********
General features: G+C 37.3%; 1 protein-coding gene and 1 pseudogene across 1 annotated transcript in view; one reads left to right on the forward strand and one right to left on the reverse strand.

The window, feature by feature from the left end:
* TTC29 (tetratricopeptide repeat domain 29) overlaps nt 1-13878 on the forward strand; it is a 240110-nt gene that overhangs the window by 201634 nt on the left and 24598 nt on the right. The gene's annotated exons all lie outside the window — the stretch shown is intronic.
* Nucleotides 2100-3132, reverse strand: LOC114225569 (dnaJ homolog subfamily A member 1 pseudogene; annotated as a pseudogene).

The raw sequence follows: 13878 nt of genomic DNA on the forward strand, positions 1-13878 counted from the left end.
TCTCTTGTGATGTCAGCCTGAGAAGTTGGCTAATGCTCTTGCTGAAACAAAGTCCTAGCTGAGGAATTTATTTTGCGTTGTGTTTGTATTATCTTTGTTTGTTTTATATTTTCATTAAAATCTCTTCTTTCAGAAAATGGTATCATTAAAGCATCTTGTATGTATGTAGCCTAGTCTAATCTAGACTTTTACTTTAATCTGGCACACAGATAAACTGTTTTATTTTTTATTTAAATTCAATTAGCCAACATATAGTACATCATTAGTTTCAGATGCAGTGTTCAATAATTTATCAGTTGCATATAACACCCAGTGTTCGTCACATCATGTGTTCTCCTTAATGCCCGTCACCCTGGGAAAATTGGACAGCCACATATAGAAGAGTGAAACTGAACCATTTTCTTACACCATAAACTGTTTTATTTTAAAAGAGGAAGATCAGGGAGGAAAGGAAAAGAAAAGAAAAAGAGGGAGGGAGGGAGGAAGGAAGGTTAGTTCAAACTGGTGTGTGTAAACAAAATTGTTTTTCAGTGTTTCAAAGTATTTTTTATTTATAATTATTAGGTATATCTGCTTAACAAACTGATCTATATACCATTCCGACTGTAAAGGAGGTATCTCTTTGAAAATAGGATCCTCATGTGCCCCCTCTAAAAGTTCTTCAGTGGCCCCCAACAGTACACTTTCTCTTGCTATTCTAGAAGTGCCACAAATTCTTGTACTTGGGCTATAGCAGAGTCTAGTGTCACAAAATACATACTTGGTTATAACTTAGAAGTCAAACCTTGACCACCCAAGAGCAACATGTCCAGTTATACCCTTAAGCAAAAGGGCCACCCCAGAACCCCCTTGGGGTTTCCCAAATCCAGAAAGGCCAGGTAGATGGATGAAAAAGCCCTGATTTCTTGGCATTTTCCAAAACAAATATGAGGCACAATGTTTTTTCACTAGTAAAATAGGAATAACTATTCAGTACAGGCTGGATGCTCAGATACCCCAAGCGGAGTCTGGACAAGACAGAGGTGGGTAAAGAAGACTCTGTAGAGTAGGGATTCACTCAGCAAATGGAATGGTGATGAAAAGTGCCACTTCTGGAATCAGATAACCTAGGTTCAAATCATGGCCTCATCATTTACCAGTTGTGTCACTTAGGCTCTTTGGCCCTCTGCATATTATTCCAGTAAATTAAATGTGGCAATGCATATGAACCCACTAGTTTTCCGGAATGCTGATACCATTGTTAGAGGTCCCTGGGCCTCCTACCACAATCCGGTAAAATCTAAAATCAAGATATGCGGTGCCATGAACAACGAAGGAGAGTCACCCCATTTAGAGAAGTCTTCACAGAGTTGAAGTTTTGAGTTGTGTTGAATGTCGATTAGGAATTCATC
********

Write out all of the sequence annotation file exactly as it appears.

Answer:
General features: G+C 37.3%; 1 protein-coding gene and 1 pseudogene across 1 annotated transcript in view; one reads left to right on the forward strand and one right to left on the reverse strand.

The window, feature by feature from the left end:
* TTC29 (tetratricopeptide repeat domain 29) overlaps nt 1-13878 on the forward strand; it is a 240110-nt gene that overhangs the window by 201634 nt on the left and 24598 nt on the right. The gene's annotated exons all lie outside the window — the stretch shown is intronic.
* Nucleotides 2100-3132, reverse strand: LOC114225569 (dnaJ homolog subfamily A member 1 pseudogene; annotated as a pseudogene).

The raw sequence follows: 13878 nt of genomic DNA on the forward strand, positions 1-13878 counted from the left end.
TCTCTTGTGATGTCAGCCTGAGAAGTTGGCTAATGCTCTTGCTGAAACAAAGTCCTAGCTGAGGAATTTATTTTGCGTTGTGTTTGTATTATCTTTGTTTGTTTTATATTTTCATTAAAATCTCTTCTTTCAGAAAATGGTATCATTAAAGCATCTTGTATGTATGTAGCCTAGTCTAATCTAGACTTTTACTTTAATCTGGCACACAGATAAACTGTTTTATTTTTTATTTAAATTCAATTAGCCAACATATAGTACATCATTAGTTTCAGATGCAGTGTTCAATAATTTATCAGTTGCATATAACACCCAGTGTTCGTCACATCATGTGTTCTCCTTAATGCCCGTCACCCTGGGAAAATTGGACAGCCACATATAGAAGAGTGAAACTGAACCATTTTCTTACACCATAAACTGTTTTATTTTAAAAGAGGAAGATCAGGGAGGAAAGGAAAAGAAAAGAAAAAGAGGGAGGGAGGGAGGAAGGAAGGTTAGTTCAAACTGGTGTGTGTAAACAAAATTGTTTTTCAGTGTTTCAAAGTATTTTTTATTTATAATTATTAGGTATATCTGCTTAACAAACTGATCTATATACCATTCCGACTGTAAAGGAGGTATCTCTTTGAAAATAGGATCCTCATGTGCCCCCTCTAAAAGTTCTTCAGTGGCCCCCAACAGTACACTTTCTCTTGCTATTCTAGAAGTGCCACAAATTCTTGTACTTGGGCTATAGCAGAGTCTAGTGTCACAAAATACATACTTGGTTATAACTTAGAAGTCAAACCTTGACCACCCAAGAGCAACATGTCCAGTTATACCCTTAAGCAAAAGGGCCACCCCAGAACCCCCTTGGGGTTTCCCAAATCCAGAAAGGCCAGGTAGATGGATGAAAAAGCCCTGATTTCTTGGCATTTTCCAAAACAAATATGAGGCACAATGTTTTTTCACTAGTAAAATAGGAATAACTATTCAGTACAGGCTGGATGCTCAGATACCCCAAGCGGAGTCTGGACAAGACAGAGGTGGGTAAAGAAGACTCTGTAGAGTAGGGATTCACTCAGCAAATGGAATGGTGATGAAAAGTGCCACTTCTGGAATCAGATAACCTAGGTTCAAATCATGGCCTCATCATTTACCAGTTGTGTCACTTAGGCTCTTTGGCCCTCTGCATATTATTCCAGTAAATTAAATGTGGCAATGCATATGAACCCACTAGTTTTCCGGAATGCTGATACCATTGTTAGAGGTCCCTGGGCCTCCTACCACAATCCGGTAAAATCTAAAATCAAGATATGCGGTGCCATGAACAACGAAGGAGAGTCACCCCATTTAGAGAAGTCTTCACAGAGTTGAAGTTTTGAGTTGTGTTGAATGTCGATTAGGAATTCATC